Marc’s Story: Steps to Employment

Leaving school at 16, Marc was uncertain about his next steps. Marc has the eye condition achromatopsia. Registered as sight impaired, he has reduced near and distance vision, as well as issues with light sensitivity and colour.

Initially Marc wanted to become a plumber but felt that it would have been hard to achieve because of his level of vision. Undeterred, Marc reflected, “Obviously some jobs will be more of a struggle but that doesn’t mean that you can’t work”. 

Employability Course 

Marc enrolled onto an Employability course at a local college. These courses provide learners with a greater knowledge, understanding and practical experience of the skills employers look for.

“I felt it was a really good way to start getting into employment. I had work experience in retail and with disabled young people. I had support until I felt comfortable working alone. I had shorter shifts, as well as time in college”.

In school Marc received specialist support from a Qualified Teacher of Children and Young People with a Vision Impairment (QTVI) and a Habilitation Specialist. This helped Marc develop good mobility and IT skills, which he feels helped with his employability. 

There were times in school that Marc had not wanted to use ‘adaptations’ for fear of seeming ‘different’. 

“When I was at school, I just wanted to be the same as everyone else and didn’t want the adaptations”. 

However, when Marc started work experience, he quickly realised the importance of using technology. Using a tablet to zoom in on price tags etc, on the shop floor ensured Marc could complete required tasks. This was a turning point for Marc.

“I could see how beneficial it was, I became more confident and more prepared for work, as I developed my skills”. 


Before moving on to an apprenticeship Marc decided to enrol on a pre-apprenticeship with the local council. This additional step towards employability helped Marc to further embed skills needed in the workplace. Reflecting on this time Marc commented that at school he never thought he would get a job. As his confidence grew, his attitude changed. 

“It hit me when I did go and try new things, I was successful. The actual experience of work got me wanting to push myself to do proper work”. 


Following a successful year on the pre-apprenticeship course, Marc moved on to an apprenticeship with the council, as a Business Administrator apprentice. 

Marc received adjustments in the workplace, small changes that ensured he could carry out his work.  

“I got a black desk because one of my parts of my condition is problems with bright lights. When the lights were shining down on the white desk, I would struggle”. 

Marc was provided with a larger monitor and larger keyboard, this and the specialist support in school where he had been taught how to make the screen accessible, also helped. Marc believes that his employers were proactive in ensuring he didn’t face unnecessary obstacles in the workplace.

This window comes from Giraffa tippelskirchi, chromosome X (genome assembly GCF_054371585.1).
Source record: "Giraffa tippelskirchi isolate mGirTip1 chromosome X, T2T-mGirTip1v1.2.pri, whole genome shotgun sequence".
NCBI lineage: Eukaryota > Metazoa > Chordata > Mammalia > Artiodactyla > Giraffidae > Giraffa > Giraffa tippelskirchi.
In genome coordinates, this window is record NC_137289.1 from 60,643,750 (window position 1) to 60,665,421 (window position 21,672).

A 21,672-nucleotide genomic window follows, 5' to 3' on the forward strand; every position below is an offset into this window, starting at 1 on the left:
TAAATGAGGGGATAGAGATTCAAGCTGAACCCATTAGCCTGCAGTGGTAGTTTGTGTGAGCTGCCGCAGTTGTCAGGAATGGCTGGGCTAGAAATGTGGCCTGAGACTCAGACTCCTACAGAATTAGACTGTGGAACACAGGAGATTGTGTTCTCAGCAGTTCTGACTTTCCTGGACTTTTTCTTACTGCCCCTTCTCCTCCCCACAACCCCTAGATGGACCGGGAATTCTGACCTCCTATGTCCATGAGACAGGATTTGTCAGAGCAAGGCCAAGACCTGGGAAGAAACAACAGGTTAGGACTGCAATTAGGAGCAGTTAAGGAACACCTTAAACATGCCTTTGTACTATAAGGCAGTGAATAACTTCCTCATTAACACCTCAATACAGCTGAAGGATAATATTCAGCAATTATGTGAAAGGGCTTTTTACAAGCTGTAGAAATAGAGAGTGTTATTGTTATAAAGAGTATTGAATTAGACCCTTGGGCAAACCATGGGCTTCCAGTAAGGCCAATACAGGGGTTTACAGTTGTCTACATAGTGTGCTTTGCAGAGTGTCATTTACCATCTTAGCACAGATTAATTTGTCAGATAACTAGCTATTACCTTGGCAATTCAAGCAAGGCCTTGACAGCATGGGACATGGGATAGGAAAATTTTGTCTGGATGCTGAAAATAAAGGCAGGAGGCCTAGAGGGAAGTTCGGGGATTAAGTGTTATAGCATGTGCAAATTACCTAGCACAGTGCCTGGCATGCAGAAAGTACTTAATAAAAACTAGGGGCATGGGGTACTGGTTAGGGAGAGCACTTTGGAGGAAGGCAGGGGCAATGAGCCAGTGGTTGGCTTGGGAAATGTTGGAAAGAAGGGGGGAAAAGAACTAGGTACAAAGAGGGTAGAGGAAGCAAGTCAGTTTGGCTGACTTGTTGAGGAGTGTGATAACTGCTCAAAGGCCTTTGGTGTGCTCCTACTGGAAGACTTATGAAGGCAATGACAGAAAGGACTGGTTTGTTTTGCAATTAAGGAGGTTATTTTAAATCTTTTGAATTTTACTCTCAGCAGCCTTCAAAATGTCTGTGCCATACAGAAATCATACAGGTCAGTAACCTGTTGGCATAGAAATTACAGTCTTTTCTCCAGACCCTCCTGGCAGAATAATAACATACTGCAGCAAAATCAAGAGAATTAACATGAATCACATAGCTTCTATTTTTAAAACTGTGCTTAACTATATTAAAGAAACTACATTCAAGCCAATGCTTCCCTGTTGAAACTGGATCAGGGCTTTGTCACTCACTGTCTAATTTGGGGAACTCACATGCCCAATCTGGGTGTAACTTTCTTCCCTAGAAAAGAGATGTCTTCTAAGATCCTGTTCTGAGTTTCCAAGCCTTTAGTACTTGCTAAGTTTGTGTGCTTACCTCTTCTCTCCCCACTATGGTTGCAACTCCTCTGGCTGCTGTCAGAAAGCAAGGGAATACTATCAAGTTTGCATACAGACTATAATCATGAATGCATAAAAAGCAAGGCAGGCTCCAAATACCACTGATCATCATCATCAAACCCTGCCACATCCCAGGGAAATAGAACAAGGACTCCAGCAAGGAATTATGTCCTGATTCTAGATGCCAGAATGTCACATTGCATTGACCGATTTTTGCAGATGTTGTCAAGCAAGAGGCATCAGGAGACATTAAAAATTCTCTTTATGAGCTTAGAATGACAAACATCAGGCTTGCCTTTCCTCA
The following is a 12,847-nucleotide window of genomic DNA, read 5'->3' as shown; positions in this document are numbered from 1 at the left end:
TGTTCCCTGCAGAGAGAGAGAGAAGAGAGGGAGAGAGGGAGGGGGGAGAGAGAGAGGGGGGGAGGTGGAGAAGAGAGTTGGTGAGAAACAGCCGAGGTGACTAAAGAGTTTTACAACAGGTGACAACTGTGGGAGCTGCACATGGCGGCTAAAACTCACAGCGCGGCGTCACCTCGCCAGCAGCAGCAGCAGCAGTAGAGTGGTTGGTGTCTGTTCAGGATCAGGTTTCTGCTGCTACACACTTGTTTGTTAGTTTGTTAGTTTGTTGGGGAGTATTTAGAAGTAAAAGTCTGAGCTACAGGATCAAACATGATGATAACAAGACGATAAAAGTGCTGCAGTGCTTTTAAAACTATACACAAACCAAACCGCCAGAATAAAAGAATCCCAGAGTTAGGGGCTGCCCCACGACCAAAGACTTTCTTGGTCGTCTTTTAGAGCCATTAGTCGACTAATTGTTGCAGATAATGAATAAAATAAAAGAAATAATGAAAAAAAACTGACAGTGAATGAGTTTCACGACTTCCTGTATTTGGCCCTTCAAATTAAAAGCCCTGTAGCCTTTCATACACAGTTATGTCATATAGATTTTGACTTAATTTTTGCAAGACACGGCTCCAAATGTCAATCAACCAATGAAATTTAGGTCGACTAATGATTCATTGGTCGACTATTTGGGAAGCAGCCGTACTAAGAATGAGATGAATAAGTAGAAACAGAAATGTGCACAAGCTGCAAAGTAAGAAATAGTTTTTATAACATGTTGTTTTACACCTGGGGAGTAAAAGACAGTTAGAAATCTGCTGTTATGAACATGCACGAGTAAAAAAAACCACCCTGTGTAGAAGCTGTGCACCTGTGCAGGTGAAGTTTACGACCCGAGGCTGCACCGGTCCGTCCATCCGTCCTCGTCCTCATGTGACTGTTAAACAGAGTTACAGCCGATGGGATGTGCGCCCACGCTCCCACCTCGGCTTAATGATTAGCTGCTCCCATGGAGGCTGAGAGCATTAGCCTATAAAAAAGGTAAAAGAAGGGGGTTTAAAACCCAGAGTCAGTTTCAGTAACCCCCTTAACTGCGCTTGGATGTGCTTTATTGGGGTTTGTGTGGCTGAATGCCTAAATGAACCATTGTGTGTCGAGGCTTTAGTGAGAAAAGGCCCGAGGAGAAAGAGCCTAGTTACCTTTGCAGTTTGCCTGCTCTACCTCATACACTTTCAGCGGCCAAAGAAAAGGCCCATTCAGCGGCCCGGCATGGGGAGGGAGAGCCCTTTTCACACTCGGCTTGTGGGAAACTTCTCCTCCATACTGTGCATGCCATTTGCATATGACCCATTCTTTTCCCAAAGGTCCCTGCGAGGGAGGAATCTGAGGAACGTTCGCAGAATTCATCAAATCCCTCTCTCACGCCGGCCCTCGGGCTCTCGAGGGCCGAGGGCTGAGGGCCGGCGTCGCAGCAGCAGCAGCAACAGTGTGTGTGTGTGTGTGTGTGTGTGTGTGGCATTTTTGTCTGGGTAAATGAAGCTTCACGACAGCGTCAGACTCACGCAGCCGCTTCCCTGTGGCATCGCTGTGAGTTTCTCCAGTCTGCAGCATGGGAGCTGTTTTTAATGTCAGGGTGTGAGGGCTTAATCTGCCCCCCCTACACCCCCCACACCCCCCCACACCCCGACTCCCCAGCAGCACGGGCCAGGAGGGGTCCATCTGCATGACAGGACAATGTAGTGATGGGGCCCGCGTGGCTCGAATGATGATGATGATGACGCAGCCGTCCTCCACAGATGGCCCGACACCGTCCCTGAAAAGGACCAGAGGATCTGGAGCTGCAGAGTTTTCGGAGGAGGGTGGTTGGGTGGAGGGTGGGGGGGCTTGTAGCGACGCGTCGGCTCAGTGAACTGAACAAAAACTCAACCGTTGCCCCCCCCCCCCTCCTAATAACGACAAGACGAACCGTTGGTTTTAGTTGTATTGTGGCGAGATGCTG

Marc would have been eligible for these adjustments through the Access to Work scheme, not only for his paid employment but also his apprenticeship. Access to Work is a publicly funded employment support programme that aims to help more disabled people start or stay in work. It can provide practical and financial support if you have a disability or physical or mental health condition.

Marc’s colleagues know that he has a vision impairment, this makes life much easier for him. 

“Sometimes when I come in the office, the lights have been turned up brighter and ask if I can turn them down, so it’ll be easier for me. I wasn’t like that in school. I didn’t want to be different. But I think as I’ve got older, I’ve got more comfortable with it”. 


Completing his apprenticeship, Marc knew he had the skill set, confidence and experience of the world of work to apply for a job within the council. This application was successful, and he is now a Business Support Officer. 

Marc has found his voice, understanding the importance of having open and honest conversations when he needs to around his vision impairment. 

“I think the best way to look at it is to say something and get the support or don’t do the work and you’re just going to either get in trouble or not be kept on because it looks like you’re just not doing the work”. 

Next steps… 

Marc is at the start of his career but is already looking to the future and wanting to take on more responsibilities and opportunities within the workplace. Looking back over the last few years Marc reflected: 

“When I got knocked back for going for the job that I wanted and then obviously realising I couldn’t drive as well. I realised that it was going to be harder than I thought. But I’m doing well. I’m happy with how I’m doing in life”.

Check out our guide to apprenticeships to find out more about apprenticeships and the support you can get as a blind or partially sighted apprentice.

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